Our Lady of the Rocks

[Image: Via montenegro.com].

Somehow this morning I ended up reading about an artificial island and devotional chapel constructed in Montenegro's Bay of Kotor.

"In 1452," we read at montenegro.com, "two sailors from Perast happened by a small rock jutting out of the bay after a long day at sea and discovered a picture of the Virgin Mary perched upon the stone." Thus began a process of dumping more stones into the bay in order to expand this lonely, seemingly blessed rock—as well as loading the hulls of old fishing boats with stones in order to sink them beneath the waves, adding to the island's growing landmass.

Eventually, in 1630, a small chapel was constructed atop this strange half-geological, half-shipbuilt assemblage.

[Image: Via Skyscraper City].

Throwing stones into the bay and, in the process, incrementally expanding the island's surface area, has apparently become a local religious tradition: "The custom of throwing rocks into the sea is alive even nowadays. Every year on the sunset of July 22, an event called fašinada, when local residents take their boats and throw rocks into the sea, widening the surface of the island, takes place."

The idea that devotional rock-throwing has become an art of creating new terrain, generation after generation, rock after rock, pebble after pebble, is stunning to me. Perhaps in a thousand years, a whole archipelago of churches will exist there, standing atop a waterlogged maze of old pleasure boats and fishing ships, the mainland hills and valleys nearby denuded of loose stones altogether. Inadvertently, then, this is as much a museum of local geology—a catalog of rocks—as it is a churchyard.

In fact, it doesn't seem inaccurate to view this as a vernacular version of Vicente Guallart's interest in architecturally constructing new hills and coastlines based on a logical study of the geometry of rocks.

Here, the slow creation of new inhabitable terrain simply takes place in the guise of an annual religious festival—pilgrims assembling islands with every arm's throw.

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Blogger ed said...

Apropos of nothing, this reminds me of Coconut Island in the bay near Kaneohe, Hawaii - which was used as the stand-in for Gilligan's Island. Over the years, the size of the island was doubled in area by land fill, and now houses a marine biology center.



January 29, 2010 10:15 AM  
Blogger Matt Lutton said...

One of my most favorite spots on earth, sitting on that island in the middle of the fjord. Just a 4euro boat ride from the equally beautiful town of Perast.

January 29, 2010 10:52 AM  
Blogger Unknown said...

actually, reminds me of Boecklin's "Isle of the Dead" http://en.wikipedia.org/wiki/File:Arnold_Boecklin_-_Island_of_the_Dead,_Third_Version.JPG

January 29, 2010 12:07 PM  
Blogger Sajib OO said...

Wonder why we don't see an island made of coins in the ganges. Millions of pilgrims throw coins in the riverbank of ganges every year.

January 29, 2010 12:46 PM  
Anonymous Nic said...

Its here if you are trying to find it
42°29'8.43"N 18°41'27.04"E

January 29, 2010 2:14 PM  
Blogger ianschopa said...

Is this the set from Porco Rosso?

January 29, 2010 2:31 PM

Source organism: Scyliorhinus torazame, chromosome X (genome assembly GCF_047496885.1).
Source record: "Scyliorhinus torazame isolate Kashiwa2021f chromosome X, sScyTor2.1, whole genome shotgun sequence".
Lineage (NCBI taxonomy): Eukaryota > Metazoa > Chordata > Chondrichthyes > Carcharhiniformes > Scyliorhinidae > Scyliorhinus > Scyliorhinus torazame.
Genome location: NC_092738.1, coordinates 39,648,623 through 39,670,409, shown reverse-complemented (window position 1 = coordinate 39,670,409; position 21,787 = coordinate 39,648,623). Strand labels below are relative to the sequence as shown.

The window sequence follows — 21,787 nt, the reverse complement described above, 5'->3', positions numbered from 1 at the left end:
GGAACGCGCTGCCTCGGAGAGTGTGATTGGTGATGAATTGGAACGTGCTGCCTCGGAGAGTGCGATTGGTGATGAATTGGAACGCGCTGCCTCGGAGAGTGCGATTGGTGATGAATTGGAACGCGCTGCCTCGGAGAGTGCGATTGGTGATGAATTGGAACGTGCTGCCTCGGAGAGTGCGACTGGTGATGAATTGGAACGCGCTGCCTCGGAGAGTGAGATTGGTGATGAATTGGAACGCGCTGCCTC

Anonymous dana | yellowtrace blog said...

I've been there a couple of times {in fact I was christened in Kotor when I was a child}. It is a truly stunning building in the most amazing setting.

One of the things I was particularly taken by inside this church was an exquisitely intricate embroidery by a local woman. I will never forget it. She made the embroidery using her own hair waiting for her sailor husband to return from the sea. The embroidery was made over the period of 30 years and in the process the woman went blind and eventually died, without ever seeing her husband.

January 29, 2010 8:02 PM  
Anonymous Michael said...

Mass-wasting by the masses - but at least somewhat more romantic than pumping sand around Dubai!

But I found your link really intriguing - I followed up on Guallart's work, and , in looking at "Howtomakeamountain," discovered a number of Mont Blanc illustrations by the extraodinary nineteenth century French architect, Viollet-Le-Duc. I had come across his exuberant restorations at Mont St Michel and Carcassonne, but had no idea that he had made careful observations of the geometry of mountains and its relationship to architecture.

As a geologist, I find these kinds of connections fascinating and will have to look further into this. Many of his illustrations are exquisite observations of geology and landscape - see, for example,


Thanks for stimulating this line of enquiry!

January 30, 2010 1:09 PM  
Anonymous Tim Maly said...

I just spent 5 minutes looking for an alcohol ad that's been running in theaters. It features a group of party-ers on boats who start tossing rocks into the sea, resulting in an island for awesome party times.

I can't remember the brand, which says something about the overall effectiveness of it, but the image as a frenetic version of the more gradual ritual you describe here holds a nice contrast.

February 02, 2010 12:14 PM  
Blogger K said...

Sadly Tim, my mind went to the same advertisement..not all this wonderful talk about history and geology! The ad is for Bacardi - I only know that because I too wasted 5 minutes searching and failed. Then I just asked my secretary and voila - the answer!

link to a page with the ad

February 04, 2010 10:08 AM  
Anonymous SGV said...

I spent last Summer in Montenegro, making a film that blurs the lines between fiction and documentary. The film takes its name from this island chapel.

You can see a plot outline and some stills here http://www.this-ness.com/PROJECTS

Very much looking forward to completing the film, currently in the edit stage.

May 20, 2013 2:36 PM  

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